FILED UNDER: Comic Books
James Joyner
About James Joyner
James Joyner is a Security Studies professor at Marine Corps University's Command and Staff College and a nonresident senior fellow at the Scowcroft Center for Strategy and Security at the Atlantic Council. He's a former Army officer and Desert Storm vet. Views expressed here are his own. Follow James on Twitter @DrJJoyner.

Comments

  1. Stormy Dragon says:

    I’d argue it goes even further back, as Bob Kane’s original inspiration was “Zorro set in a modern city”.

  2. Gustopher says:

    I liked the Frank Miller stuff as a young man*, but as I’ve gotten older, I’ve found that the Batman that really speaks to me is the Adam West TV show.

    *: particularly The Dark Knight Strikes Again, which is Frank Miller attempting to come to terms with the 9/11 attacks, and just failing. Rereading that makes me feel like I understand America better, but not in a good way.

  3. Kathy says:

    I don’t read comic books, but I liked the 90s era animated Batman series. there are lots of animated movies, too. I saw the one based on The Dark Knight Returns. But the one I still like best is the first done by the team that did the cartoon series, Batman Mask of the Phantasm.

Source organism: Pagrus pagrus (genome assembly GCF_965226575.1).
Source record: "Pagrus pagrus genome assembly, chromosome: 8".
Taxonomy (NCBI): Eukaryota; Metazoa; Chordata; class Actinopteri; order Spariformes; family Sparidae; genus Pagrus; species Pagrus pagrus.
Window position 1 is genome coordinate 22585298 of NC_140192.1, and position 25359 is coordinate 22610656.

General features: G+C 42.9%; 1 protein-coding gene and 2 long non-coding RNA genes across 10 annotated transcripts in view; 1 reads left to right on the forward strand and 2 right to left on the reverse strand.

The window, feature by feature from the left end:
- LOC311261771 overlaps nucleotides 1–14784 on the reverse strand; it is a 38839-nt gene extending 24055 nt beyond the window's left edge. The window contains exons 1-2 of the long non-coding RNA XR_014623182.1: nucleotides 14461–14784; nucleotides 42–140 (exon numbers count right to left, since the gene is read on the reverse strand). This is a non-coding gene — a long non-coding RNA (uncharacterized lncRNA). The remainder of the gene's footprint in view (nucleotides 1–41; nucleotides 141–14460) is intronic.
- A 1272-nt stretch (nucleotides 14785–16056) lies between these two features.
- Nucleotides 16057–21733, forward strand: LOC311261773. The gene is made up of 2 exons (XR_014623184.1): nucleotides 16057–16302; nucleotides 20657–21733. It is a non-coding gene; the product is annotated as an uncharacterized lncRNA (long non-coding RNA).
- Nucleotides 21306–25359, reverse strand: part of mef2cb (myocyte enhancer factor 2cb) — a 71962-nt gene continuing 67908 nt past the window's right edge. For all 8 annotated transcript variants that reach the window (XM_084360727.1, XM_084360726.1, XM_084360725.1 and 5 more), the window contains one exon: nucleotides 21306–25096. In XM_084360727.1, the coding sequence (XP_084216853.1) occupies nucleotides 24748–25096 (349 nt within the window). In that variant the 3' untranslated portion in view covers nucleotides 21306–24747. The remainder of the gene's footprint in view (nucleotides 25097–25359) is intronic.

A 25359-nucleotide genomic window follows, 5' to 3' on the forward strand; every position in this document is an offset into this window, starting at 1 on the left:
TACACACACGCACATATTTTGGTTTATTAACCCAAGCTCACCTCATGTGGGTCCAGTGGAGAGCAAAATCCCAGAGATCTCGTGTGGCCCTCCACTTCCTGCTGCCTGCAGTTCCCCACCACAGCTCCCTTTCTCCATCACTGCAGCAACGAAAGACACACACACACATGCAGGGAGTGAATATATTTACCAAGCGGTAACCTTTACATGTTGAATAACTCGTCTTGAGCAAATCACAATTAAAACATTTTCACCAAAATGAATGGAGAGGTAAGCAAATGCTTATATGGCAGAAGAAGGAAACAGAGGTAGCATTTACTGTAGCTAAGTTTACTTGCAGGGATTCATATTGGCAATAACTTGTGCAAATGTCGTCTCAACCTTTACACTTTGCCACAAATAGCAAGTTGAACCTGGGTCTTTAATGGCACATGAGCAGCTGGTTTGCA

It tells of Batman’s beginnings as a vigilante (that’s what he is, really) in flashbacks. In one, no spoilers, he kind of breaks down standing by the grave of his parents and makes a stunning admission: “I didn’t count on being happy.”

  4. Kylopod says:

    @Stormy Dragon: Wasn’t Superman a more immediate inspiration? That more or less launched the superhero genre, and it debuted about a year before Batman.

  5. Daryl and his brother Darryl says:

    Have always loved the Bat…since childhood.
    The TV series ran when I was 8-10 (66-68) which of course I loved…but soon after I found a graphic novel that was pretty dark…and the deal was sealed.
    Ben Afleck…meh.
    Here’s to another 80 years.

  6. Stormy Dragon says:

    @Kylopod:

    Wasn’t Superman a more immediate inspiration?

    In the “hey superheroes are making money, we need one” perhaps.

    But if you look at Batman and Zorro, they’re essentially the same character: super rich guy with no actual superpowers who pretends to be a useless playboy so that no one suspects they’re spending their nights running around in a disguise beating up bad guys.

    (And Zorro was in turn inspired by the Scarlet Pimpernel, who is also essentially the exact same character, only in the French Revolution)

  7. James Joyner says:

    @Gustopher: The Adam West Batman, which was in re-runs when I watched it as a kid, was my introduction to the character. I find it unwatchable now, though.

    @Stormy Dragon: Yes, good point. There’s a long-running debate as to whether Batman is even, strictly speaking, a superhero. He has no actual superpowers, after all.

  8. mattbernius says:

    @Stormy Dragon & @Kylopod: Honestly, The Shadow was probably the most direct thing Kane and Finger’s mind (millionaire playboy with secret identity as a gun slinging detective/vigilante). The first Batman story was lifted, by Finger, from a Shadow story (see: https://en.wikipedia.org/wiki/The_Shadow#Influence_on_superheroes_and_other_media ).